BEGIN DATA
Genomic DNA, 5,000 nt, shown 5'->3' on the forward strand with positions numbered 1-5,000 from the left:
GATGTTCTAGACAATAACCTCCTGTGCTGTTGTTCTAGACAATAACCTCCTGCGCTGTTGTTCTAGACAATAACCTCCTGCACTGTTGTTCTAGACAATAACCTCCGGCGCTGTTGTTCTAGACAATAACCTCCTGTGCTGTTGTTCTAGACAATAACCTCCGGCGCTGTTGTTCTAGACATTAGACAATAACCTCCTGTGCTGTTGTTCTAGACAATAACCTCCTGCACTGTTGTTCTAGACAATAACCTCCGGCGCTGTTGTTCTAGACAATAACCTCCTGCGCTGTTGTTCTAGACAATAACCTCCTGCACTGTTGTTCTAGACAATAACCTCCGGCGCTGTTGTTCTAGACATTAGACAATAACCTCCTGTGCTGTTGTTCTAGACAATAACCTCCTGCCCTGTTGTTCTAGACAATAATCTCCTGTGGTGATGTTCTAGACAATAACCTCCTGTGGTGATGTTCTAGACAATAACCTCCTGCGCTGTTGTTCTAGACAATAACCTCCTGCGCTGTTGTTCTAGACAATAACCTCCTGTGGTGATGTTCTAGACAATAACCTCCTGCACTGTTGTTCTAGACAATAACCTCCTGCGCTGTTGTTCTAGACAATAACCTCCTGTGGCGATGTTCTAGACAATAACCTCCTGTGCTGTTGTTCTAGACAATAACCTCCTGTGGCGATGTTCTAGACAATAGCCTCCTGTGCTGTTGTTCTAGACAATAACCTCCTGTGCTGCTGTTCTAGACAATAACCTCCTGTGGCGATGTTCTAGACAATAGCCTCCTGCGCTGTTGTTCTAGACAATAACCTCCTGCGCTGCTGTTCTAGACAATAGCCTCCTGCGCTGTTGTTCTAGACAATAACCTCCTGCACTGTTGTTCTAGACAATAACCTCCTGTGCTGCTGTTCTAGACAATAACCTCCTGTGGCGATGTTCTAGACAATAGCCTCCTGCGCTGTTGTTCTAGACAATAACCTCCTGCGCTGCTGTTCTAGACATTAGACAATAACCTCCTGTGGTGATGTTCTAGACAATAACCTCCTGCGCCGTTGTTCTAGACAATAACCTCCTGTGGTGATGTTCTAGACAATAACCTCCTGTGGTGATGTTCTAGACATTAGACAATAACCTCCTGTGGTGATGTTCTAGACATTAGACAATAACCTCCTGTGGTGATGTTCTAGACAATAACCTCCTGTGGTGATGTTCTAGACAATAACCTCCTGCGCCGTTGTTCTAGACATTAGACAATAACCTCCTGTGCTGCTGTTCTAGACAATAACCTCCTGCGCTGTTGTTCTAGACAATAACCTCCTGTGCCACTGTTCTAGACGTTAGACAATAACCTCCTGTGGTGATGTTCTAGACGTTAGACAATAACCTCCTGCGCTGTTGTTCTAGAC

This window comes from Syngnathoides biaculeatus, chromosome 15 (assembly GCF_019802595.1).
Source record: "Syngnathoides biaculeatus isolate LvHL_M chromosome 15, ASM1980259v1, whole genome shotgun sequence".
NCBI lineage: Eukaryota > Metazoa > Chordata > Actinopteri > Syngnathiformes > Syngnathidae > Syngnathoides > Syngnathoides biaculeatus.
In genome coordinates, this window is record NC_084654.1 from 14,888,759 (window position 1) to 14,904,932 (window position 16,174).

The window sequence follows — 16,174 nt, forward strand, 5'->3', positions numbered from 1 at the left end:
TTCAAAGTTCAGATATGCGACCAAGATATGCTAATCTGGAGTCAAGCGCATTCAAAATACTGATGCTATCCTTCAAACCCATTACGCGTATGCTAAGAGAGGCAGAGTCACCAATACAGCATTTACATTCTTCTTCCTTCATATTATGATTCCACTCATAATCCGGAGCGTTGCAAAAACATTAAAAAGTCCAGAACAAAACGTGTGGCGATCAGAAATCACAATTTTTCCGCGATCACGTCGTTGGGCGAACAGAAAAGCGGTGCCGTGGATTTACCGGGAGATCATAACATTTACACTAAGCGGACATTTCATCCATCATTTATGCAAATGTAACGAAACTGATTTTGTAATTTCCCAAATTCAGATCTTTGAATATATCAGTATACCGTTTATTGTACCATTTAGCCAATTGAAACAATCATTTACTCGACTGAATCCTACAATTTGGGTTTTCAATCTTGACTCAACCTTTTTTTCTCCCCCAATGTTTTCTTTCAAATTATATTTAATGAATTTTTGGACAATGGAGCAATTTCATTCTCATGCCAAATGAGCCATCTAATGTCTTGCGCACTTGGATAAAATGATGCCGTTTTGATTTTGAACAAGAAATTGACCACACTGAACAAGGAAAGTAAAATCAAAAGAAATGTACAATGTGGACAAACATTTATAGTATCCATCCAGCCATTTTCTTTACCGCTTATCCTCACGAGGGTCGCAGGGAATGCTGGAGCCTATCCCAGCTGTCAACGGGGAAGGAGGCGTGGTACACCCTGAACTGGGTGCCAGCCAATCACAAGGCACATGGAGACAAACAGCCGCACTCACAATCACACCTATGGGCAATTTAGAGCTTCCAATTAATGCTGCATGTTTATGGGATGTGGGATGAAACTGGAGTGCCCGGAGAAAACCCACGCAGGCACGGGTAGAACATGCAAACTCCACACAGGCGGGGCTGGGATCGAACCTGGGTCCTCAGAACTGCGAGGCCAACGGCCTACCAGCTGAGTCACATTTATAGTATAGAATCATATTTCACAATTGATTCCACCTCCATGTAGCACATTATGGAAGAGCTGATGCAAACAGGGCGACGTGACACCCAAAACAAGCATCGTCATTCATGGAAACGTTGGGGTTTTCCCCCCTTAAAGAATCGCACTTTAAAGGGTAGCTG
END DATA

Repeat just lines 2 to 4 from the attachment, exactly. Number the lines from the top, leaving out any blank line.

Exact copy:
GATGTTCTAGACAATAACCTCCTGTGCTGTTGTTCTAGACAATAACCTCCTGCGCTGTTGTTCTAGACAATAACCTCCTGCACTGTTGTTCTAGACAATAACCTCCGGCGCTGTTGTTCTAGACAATAACCTCCTGTGCTGTTGTTCTAGACAATAACCTCCGGCGCTGTTGTTCTAGACATTAGACAATAACCTCCTGTGCTGTTGTTCTAGACAATAACCTCCTGCACTGTTGTTCTAGACAATAACCTCCGGCGCTGTTGTTCTAGACAATAACCTCCTGCGCTGTTGTTCTAGACAATAACCTCCTGCACTGTTGTTCTAGACAATAACCTCCGGCGCTGTTGTTCTAGACATTAGACAATAACCTCCTGTGCTGTTGTTCTAGACAATAACCTCCTGCCCTGTTGTTCTAGACAATAATCTCCTGTGGTGATGTTCTAGACAATAACCTCCTGTGGTGATGTTCTAGACAATAACCTCCTGCGCTGTTGTTCTAGACAATAACCTCCTGCGCTGTTGTTCTAGACAATAACCTCCTGTGGTGATGTTCTAGACAATAACCTCCTGCACTGTTGTTCTAGACAATAACCTCCTGCGCTGTTGTTCTAGACAATAACCTCCTGTGGCGATGTTCTAGACAATAACCTCCTGTGCTGTTGTTCTAGACAATAACCTCCTGTGGCGATGTTCTAGACAATAGCCTCCTGTGCTGTTGTTCTAGACAATAACCTCCTGTGCTGCTGTTCTAGACAATAACCTCCTGTGGCGATGTTCTAGACAATAGCCTCCTGCGCTGTTGTTCTAGACAATAACCTCCTGCGCTGCTGTTCTAGACAATAGCCTCCTGCGCTGTTGTTCTAGACAATAACCTCCTGCACTGTTGTTCTAGACAATAACCTCCTGTGCTGCTGTTCTAGACAATAACCTCCTGTGGCGATGTTCTAGACAATAGCCTCCTGCGCTGTTGTTCTAGACAATAACCTCCTGCGCTGCTGTTCTAGACATTAGACAATAACCTCCTGTGGTGATGTTCTAGACAATAACCTCCTGCGCCGTTGTTCTAGACAATAACCTCCTGTGGTGATGTTCTAGACAATAACCTCCTGTGGTGATGTTCTAGACATTAGACAATAACCTCCTGTGGTGATGTTCTAGACATTAGACAATAACCTCCTGTGGTGATGTTCTAGACAATAACCTCCTGTGGTGATGTTCTAGACAATAACCTCCTGCGCCGTTGTTCTAGACATTAGACAATAACCTCCTGTGCTGCTGTTCTAGACAATAACCTCCTGCGCTGTTGTTCTAGACAATAACCTCCTGTGCCACTGTTCTAGACGTTAGACAATAACCTCCTGTGGTGATGTTCTAGACGTTAGACAATAACCTCCTGCGCTGTTGTTCTAGAC

This window comes from Syngnathoides biaculeatus, chromosome 15 (assembly GCF_019802595.1).
Source record: "Syngnathoides biaculeatus isolate LvHL_M chromosome 15, ASM1980259v1, whole genome shotgun sequence".